News story

New standards for pallet trucks

Wednesday, 26 February 2020 ( #963 ) - Hugglescote, United Kingdom
New standards for pedestrian pallet trucks and stackers
New standards for pedestrian pallet trucks and stackers
The UK's Accrediting body is calling for employers to understand the new testing standards for powered pallet trucks.

On 1 December 2019, the Accrediting Bodies Association (ABA) introduced new and tougher standards for testing the basic operating skills for rider and pedestrian pallet trucks and stackers (Category A).

The format for the new standards is based on those agreed in recent years for counterbalance trucks. As a result, the test is now nationally consistent, more rigorous and more compatible with other categories of equipment.

"The new testing standards target habitual bad practice," says Adam Smith, managing director of leading accrediting body AITT. "Those repeatedly committing the same safety-related fault will fail the test's practical element and require further training."

In broad terms, changes to the regime will affect four aspects of the test:

Pre-shift and daily checks: Elements of the pre-inspection will now be mandatory. This was not the case previously.

Heavier penalties: Certain serious faults will now carry penalties of five points. If a candidate incurs more than three five-point penalties in any one category, it will be an automatic fail.

Tougher scoring: Increases in penalty points from three to five make it easier to accrue more than 40 penalty points, and, therefore, fail the test.

Theory: While the theory test paper has the same number of questions as before, there are now four multiple-choice answers, rather than three. Five of the questions are mandatory and therefore must always be included. In the 20 multiple-choice questions, 10 must be safety-related and 10 must be operational.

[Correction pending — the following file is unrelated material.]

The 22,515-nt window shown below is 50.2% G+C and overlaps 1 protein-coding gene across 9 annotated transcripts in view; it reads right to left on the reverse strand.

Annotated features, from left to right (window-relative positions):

Smith explains that powered pallet trucks are among the most commonly used pieces of handling equipment in any warehouse and some of the most dangerous. Every year many hundreds of operators using them suffer serious injuries including strains, trapping and fractures.

But new testing standards should go a long way to ensuring safer and more efficient operator performance, as long as employers play their part.

Meanwhile, training accreditation organisation RTITB has welcomed the introduction of the new skills test for pedestrian-operated lift trucks.

"This ground-breaking test will ensure that an operator's journey into the world of logistics will be a safe and efficient one," says Laura Nelson, managing director for RTITB. "What's more, they will be reassured that by achieving the required standard, they will be among the best operators in the world.

"Care has been taken to ensure that the new assessment process accurately reflects the workplace, and the work required in the real world," she adds, explaining that the testing standards are similar to those already in existence for other materials handling equipment.

"At RTITB, we believe that standardising training and testing is at the core of improving and maintaining safety in logistics and transport operations," says Nelson. "We are proud to have contributed to the development of this important, industry-wide safety measure."
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